An anterior cruciate ligament (ACL) tear or rupture can lead to symptoms of knee instability. If untreated, these episodes of instability can result in secondary damage to the meniscus and cartilage (gristle) in the knee and lead to arthritis. In the first instance, all patients with an ACL rupture should undergo a period of physiotherapy to strengthen their knee and improve their movement.
ACL Reconstruction Surgery
If you have symptomatic instability despite physiotherapy or if you are young and want to return to playing sport, an ACL reconstruction can be performed to restore the stability of the knee joint.
Dr Balendra is a specialist ACL surgeon. The ACL ligament reconstruction operation is performed by “borrowing” a tendon from your body to be used as a graft. Your hamstrings tendons are most commonly used, but the patella tendon or the quadriceps tendon can also be used. Dr Balendra will discuss the choice of graft with you in further detail. Once the tendon has been harvested, it is constructed into a suitable ACL ligament reconstruction and then passed into the knee through bone tunnels that have been drilled. The graft is secured with either metal or plastic screws.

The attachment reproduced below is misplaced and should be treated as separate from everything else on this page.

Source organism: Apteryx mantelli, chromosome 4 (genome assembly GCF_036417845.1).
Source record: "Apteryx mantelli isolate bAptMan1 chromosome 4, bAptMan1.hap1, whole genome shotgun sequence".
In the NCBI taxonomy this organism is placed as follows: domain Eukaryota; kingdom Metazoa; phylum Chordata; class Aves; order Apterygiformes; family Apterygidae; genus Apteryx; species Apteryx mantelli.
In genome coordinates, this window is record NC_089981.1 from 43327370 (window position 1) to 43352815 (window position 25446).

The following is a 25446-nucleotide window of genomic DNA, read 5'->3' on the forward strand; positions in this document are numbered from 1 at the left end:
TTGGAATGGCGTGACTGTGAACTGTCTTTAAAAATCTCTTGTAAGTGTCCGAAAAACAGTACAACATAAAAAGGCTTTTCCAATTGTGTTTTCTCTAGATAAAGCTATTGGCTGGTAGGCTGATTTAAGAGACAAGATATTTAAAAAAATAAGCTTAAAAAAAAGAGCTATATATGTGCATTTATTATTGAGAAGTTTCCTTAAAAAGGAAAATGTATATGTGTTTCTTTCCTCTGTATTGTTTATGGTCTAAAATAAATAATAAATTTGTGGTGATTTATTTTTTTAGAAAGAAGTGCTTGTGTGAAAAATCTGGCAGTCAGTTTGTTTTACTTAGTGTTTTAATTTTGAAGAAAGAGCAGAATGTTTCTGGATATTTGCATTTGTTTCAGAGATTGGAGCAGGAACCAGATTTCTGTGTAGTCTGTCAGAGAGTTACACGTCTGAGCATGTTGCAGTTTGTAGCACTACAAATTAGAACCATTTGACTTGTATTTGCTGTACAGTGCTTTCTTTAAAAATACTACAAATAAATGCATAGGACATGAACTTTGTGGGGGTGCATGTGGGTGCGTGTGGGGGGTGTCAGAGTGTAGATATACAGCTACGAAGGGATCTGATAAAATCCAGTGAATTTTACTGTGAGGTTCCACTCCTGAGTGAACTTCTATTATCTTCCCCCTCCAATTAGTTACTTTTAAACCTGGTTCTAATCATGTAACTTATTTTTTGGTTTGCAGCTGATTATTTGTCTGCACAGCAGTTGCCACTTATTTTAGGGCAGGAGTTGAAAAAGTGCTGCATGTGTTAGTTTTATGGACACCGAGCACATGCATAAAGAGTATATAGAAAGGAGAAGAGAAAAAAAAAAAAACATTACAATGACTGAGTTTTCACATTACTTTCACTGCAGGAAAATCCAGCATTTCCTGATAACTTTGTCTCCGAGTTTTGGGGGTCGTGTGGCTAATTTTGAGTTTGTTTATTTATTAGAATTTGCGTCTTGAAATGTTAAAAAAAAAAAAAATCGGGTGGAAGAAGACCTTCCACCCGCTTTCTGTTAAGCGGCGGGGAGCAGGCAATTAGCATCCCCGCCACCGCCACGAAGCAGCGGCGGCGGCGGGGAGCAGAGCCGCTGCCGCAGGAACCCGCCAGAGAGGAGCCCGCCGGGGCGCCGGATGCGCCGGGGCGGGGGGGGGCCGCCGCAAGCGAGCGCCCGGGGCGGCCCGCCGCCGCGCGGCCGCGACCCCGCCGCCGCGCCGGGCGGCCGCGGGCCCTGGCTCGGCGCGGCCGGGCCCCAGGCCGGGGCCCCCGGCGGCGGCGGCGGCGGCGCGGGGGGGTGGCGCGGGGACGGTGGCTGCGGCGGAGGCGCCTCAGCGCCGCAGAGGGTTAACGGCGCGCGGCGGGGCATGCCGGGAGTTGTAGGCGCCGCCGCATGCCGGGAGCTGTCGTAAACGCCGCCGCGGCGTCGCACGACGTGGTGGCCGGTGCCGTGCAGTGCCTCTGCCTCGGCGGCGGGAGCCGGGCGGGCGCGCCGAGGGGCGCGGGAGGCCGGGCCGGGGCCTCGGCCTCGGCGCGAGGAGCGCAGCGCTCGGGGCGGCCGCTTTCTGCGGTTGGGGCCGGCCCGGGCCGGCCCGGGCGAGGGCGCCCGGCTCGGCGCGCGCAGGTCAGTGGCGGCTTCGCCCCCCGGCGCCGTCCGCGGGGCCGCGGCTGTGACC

Further information about ACL surgery can be found here.
ACL surgery will require you to spend a night in hospital. If there is no meniscus injuries that needs repair, Dr Balendra will allow you to start walking the day after surgery, though he would like you to use crutches to support yourself for the first two weeks.
Icing the knee to get the swelling down is critical to get a good outcome from surgery, and it is vital to try and get the knee straight (full extension) as soon as possible.
The physiotherapist will guide you through exercises to build up movement and strength within the knee. It takes most patient 3-4 months after surgery to regain full movement and strength within the knee. The physiotherapist will increase your activity levels over the next few months, but you cannot return to sport for at least 12 months after surgery.